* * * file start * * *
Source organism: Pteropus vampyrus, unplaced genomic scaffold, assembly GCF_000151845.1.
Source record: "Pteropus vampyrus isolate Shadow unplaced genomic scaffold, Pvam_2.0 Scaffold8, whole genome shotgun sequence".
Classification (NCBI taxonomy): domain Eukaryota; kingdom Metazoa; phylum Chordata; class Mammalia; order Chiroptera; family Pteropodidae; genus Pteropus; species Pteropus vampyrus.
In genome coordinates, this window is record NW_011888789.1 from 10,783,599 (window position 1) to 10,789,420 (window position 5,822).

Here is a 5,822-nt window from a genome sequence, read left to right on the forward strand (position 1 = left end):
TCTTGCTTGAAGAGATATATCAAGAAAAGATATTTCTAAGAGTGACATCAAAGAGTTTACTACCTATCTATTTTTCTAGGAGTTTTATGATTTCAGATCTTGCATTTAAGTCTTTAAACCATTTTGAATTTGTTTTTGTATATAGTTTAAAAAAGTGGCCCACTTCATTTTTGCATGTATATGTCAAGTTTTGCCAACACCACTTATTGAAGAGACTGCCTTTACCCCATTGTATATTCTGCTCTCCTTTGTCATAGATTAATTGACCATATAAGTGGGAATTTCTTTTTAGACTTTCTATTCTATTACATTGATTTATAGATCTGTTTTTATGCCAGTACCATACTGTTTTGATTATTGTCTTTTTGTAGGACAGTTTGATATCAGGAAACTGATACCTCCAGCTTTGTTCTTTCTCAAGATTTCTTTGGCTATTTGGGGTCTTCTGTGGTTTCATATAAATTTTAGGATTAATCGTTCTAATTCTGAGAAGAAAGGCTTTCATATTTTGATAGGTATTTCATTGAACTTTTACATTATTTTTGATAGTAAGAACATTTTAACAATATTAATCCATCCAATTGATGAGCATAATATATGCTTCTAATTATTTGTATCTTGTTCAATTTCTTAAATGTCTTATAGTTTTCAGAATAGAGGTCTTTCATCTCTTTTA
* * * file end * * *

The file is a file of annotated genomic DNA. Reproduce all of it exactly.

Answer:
Source organism: Pteropus vampyrus, unplaced genomic scaffold, assembly GCF_000151845.1.
Source record: "Pteropus vampyrus isolate Shadow unplaced genomic scaffold, Pvam_2.0 Scaffold8, whole genome shotgun sequence".
Classification (NCBI taxonomy): domain Eukaryota; kingdom Metazoa; phylum Chordata; class Mammalia; order Chiroptera; family Pteropodidae; genus Pteropus; species Pteropus vampyrus.
In genome coordinates, this window is record NW_011888789.1 from 10,783,599 (window position 1) to 10,789,420 (window position 5,822).

Here is a 5,822-nt window from a genome sequence, read left to right on the forward strand (position 1 = left end):
TCTTGCTTGAAGAGATATATCAAGAAAAGATATTTCTAAGAGTGACATCAAAGAGTTTACTACCTATCTATTTTTCTAGGAGTTTTATGATTTCAGATCTTGCATTTAAGTCTTTAAACCATTTTGAATTTGTTTTTGTATATAGTTTAAAAAAGTGGCCCACTTCATTTTTGCATGTATATGTCAAGTTTTGCCAACACCACTTATTGAAGAGACTGCCTTTACCCCATTGTATATTCTGCTCTCCTTTGTCATAGATTAATTGACCATATAAGTGGGAATTTCTTTTTAGACTTTCTATTCTATTACATTGATTTATAGATCTGTTTTTATGCCAGTACCATACTGTTTTGATTATTGTCTTTTTGTAGGACAGTTTGATATCAGGAAACTGATACCTCCAGCTTTGTTCTTTCTCAAGATTTCTTTGGCTATTTGGGGTCTTCTGTGGTTTCATATAAATTTTAGGATTAATCGTTCTAATTCTGAGAAGAAAGGCTTTCATATTTTGATAGGTATTTCATTGAACTTTTACATTATTTTTGATAGTAAGAACATTTTAACAATATTAATCCATCCAATTGATGAGCATAATATATGCTTCTAATTATTTGTATCTTGTTCAATTTCTTAAATGTCTTATAGTTTTCAGAATAGAGGTCTTTCATCTCTTTTA